I Melt with You

In “I Melt with You,” a quartet of 44-year-old men who were friends in college reunite for their annual weekend of debauchery and hedonism. Sounds fun, right? Not this time! This time, one of the four is being a real Debbie Downer, reminding everyone of how they’ve failed to live up to any of their youthful ideals, and how they’re all terrible human beings. They start to wonder if life is even worth living. Having sat the ludicrous tedium of “I Melt with You,” I know how they feel.

Seldom has a film that longed to be so insightful wound up being so superficial. Directed by Mark Pellington (“The Mothman Prophecies,” “Henry Poole Is Here”) and written by Glenn Porter from a story the two conceived together, “I Melt with You” attempts to turn a “Big Chill” scenario into a dark, thrilling character study, yet fails on almost every level. It seems to think it’s the first movie ever made in which middle-aged characters reflect on how they’ve changed since college, as if this is some awe-inspiring revelation. Then, when the story telegraphs what’s eventually going to happen, we’re stuck waiting for it to get around to it.

Not helping: the fact that all four central characters are loathsome. Jonathan (Rob Lowe) is a skeevy doctor who sells prescriptions to recreational users. Ron (Jeremy Piven) is a thieving financier. Richard (Thomas Jane) is a teacher who’s resentful at not being a successful novelist. Tim (Christian McKay) is Señor Buzzkill, mourning a tragic loss from five years ago and forcing the others to remember the things they swore they’d do when they were 19.

These four reprobates assemble at a California beach house to drink as much alcohol and take as many drugs as is humanly possible, and to cavort with whatever college-age locals they can lure back to the place. Pellington, whose background is mostly in music videos, depicts the days-long revelry in a garish, nightmarish fashion, as if the party is at once the most fun you’ve ever had and the dirtiest you’ve ever felt. This is likely intentional, and kudos to Pellington and cinematographer Eric Schmidt for achieving it.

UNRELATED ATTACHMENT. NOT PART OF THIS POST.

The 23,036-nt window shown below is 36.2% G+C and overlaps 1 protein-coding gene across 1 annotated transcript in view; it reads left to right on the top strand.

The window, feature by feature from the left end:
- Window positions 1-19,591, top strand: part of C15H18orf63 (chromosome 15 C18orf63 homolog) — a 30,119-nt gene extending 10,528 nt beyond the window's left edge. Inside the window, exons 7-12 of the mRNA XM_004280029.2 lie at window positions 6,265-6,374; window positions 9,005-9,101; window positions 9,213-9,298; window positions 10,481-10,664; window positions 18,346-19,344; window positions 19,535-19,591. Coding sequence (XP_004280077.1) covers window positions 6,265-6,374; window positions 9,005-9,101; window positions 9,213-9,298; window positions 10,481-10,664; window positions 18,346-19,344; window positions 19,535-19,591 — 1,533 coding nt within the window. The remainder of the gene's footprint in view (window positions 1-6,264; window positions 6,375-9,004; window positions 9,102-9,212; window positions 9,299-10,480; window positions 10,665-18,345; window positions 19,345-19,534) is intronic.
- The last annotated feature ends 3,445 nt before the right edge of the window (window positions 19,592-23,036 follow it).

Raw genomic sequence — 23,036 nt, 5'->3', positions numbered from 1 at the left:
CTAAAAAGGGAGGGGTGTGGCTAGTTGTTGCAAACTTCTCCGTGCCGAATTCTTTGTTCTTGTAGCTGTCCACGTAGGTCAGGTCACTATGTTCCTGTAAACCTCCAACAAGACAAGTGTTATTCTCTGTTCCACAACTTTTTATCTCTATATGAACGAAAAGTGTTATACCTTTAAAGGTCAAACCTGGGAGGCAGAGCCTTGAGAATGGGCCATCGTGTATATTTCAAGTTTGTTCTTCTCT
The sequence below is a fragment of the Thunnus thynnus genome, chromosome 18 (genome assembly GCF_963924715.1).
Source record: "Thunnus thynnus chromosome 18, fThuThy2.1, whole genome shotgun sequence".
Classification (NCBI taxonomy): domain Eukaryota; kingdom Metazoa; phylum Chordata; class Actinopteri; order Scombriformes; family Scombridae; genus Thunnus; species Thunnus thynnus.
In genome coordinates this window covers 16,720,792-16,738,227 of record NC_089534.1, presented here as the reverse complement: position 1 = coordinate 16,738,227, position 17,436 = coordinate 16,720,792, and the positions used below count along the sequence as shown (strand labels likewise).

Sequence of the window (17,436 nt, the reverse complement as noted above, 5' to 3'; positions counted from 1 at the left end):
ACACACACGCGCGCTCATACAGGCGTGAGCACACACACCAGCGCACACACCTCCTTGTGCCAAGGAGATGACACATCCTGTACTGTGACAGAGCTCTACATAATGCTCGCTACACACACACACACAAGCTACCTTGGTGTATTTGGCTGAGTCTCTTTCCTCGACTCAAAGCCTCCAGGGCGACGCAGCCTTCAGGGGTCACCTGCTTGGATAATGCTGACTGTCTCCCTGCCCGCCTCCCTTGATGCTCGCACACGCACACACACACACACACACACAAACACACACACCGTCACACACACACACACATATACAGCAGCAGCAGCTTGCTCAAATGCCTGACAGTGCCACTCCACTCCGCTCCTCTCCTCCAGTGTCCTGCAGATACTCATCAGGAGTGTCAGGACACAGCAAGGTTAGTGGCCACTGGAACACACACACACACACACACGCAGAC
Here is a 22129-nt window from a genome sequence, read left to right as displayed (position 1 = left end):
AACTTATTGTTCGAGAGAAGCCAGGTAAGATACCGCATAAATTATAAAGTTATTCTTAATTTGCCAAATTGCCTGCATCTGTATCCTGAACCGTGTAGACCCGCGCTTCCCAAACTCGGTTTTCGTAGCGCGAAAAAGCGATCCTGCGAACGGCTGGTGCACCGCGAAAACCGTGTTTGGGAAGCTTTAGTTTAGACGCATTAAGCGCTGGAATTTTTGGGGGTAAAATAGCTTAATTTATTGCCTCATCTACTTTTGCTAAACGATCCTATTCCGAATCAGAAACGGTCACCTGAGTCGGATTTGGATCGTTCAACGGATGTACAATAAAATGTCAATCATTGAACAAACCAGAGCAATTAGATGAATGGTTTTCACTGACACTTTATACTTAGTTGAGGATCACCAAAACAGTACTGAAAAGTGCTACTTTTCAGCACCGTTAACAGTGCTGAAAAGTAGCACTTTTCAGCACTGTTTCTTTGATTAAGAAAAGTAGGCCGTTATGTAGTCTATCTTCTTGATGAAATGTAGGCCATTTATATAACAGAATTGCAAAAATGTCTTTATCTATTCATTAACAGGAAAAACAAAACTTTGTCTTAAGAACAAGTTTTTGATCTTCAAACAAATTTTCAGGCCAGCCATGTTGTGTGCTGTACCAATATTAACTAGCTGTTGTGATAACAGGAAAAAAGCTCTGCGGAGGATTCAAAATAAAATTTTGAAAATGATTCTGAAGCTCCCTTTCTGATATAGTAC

What’s unintentional, I suspect, is how painfully dull it is. We get scene after scene after scene of drinking, snorting, smoking, and swallowing, interspersed with scenes of various pairs of the four men having generic conversations about their lives. Hey, did you know we’re not the same people we were 25 years ago? Whoa, man. THAT IS DEEP.

Then, for some reason, there is Carla Gugino. She plays a local police officer who responds to some weirdness at the beach house. She even gets her own scene, with a female friend, in which they discuss the nature of men. One suspects the movie’s more profound themes were meant to be conveyed here; instead, the effect is laughable: What is Carla Gugino doing in this movie? Why is her character such a bad cop? Wasn’t there a better way to get these ideas across?

I was briefly intrigued by the meat of the movie’s plot, which emerges about halfway through and suggests chilling potential. (I won’t spoil it for you.) Unfortunately, like everything else, this is dragged out interminably, the four actors blithering and sobbing and screaming like first-year theater students while Pellington tries to establish suspense over a conclusion that a) we know is foregone and b) we don’t care about anyway.

Once it’s over, you can look at the entire story and see how it could be the basis for a compelling film. But that film would need to be about 30 minutes long, not 125, and it would need to have believable characters in whose fates we had some interest. “I Melt with You” is a tiresome, self-serious slog that needs to melt a whole hell of a lot faster.

D (2 hrs., 5 min.; R, pervasive harsh profanity, some nudity and sex, some violent images, a lot of drug use.)